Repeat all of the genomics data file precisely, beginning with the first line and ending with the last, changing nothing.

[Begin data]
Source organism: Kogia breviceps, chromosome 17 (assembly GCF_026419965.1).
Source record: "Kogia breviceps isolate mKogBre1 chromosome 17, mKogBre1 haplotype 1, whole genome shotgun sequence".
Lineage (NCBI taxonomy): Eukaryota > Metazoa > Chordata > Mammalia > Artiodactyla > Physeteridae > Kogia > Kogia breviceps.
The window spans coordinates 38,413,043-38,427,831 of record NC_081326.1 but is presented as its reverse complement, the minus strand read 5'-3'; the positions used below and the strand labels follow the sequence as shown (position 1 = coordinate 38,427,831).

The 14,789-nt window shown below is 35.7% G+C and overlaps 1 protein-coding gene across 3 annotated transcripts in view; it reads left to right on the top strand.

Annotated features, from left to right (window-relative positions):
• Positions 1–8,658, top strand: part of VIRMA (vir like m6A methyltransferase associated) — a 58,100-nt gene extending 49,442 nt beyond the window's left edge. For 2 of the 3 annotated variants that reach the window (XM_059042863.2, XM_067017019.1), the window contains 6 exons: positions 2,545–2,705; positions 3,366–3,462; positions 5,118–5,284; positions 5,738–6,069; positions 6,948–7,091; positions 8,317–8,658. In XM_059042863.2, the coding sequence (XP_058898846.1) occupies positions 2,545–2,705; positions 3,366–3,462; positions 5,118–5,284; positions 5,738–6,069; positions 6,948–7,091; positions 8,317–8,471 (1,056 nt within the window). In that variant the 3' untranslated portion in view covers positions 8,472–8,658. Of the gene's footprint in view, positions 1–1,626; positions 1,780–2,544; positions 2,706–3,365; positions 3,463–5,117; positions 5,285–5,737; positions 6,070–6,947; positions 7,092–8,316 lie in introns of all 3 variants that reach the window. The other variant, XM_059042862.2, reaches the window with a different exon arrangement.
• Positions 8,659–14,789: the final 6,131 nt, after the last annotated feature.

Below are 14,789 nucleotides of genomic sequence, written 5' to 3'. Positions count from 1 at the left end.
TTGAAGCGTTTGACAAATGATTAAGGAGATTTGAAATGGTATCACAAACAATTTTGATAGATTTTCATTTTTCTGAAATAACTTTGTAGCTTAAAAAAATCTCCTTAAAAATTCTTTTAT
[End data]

Source organism: Kogia breviceps, chromosome 17 (assembly GCF_026419965.1).
Source record: "Kogia breviceps isolate mKogBre1 chromosome 17, mKogBre1 haplotype 1, whole genome shotgun sequence".
Lineage (NCBI taxonomy): Eukaryota > Metazoa > Chordata > Mammalia > Artiodactyla > Physeteridae > Kogia > Kogia breviceps.
The window spans coordinates 38,413,043-38,427,831 of record NC_081326.1 but is presented as its reverse complement, the minus strand read 5'-3'; the positions used below and the strand labels follow the sequence as shown (position 1 = coordinate 38,427,831).

The 14,789-nt window shown below is 35.7% G+C and overlaps 1 protein-coding gene across 3 annotated transcripts in view; it reads left to right on the top strand.

Annotated features, from left to right (window-relative positions):
• Positions 1–8,658, top strand: part of VIRMA (vir like m6A methyltransferase associated) — a 58,100-nt gene extending 49,442 nt beyond the window's left edge. For 2 of the 3 annotated variants that reach the window (XM_059042863.2, XM_067017019.1), the window contains 6 exons: positions 2,545–2,705; positions 3,366–3,462; positions 5,118–5,284; positions 5,738–6,069; positions 6,948–7,091; positions 8,317–8,658. In XM_059042863.2, the coding sequence (XP_058898846.1) occupies positions 2,545–2,705; positions 3,366–3,462; positions 5,118–5,284; positions 5,738–6,069; positions 6,948–7,091; positions 8,317–8,471 (1,056 nt within the window). In that variant the 3' untranslated portion in view covers positions 8,472–8,658. Of the gene's footprint in view, positions 1–1,626; positions 1,780–2,544; positions 2,706–3,365; positions 3,463–5,117; positions 5,285–5,737; positions 6,070–6,947; positions 7,092–8,316 lie in introns of all 3 variants that reach the window. The other variant, XM_059042862.2, reaches the window with a different exon arrangement.
• Positions 8,659–14,789: the final 6,131 nt, after the last annotated feature.

Below are 14,789 nucleotides of genomic sequence, written 5' to 3'. Positions count from 1 at the left end.
TTGAAGCGTTTGACAAATGATTAAGGAGATTTGAAATGGTATCACAAACAATTTTGATAGATTTTCATTTTTCTGAAATAACTTTGTAGCTTAAAAAAATCTCCTTAAAAATTCTTTTAT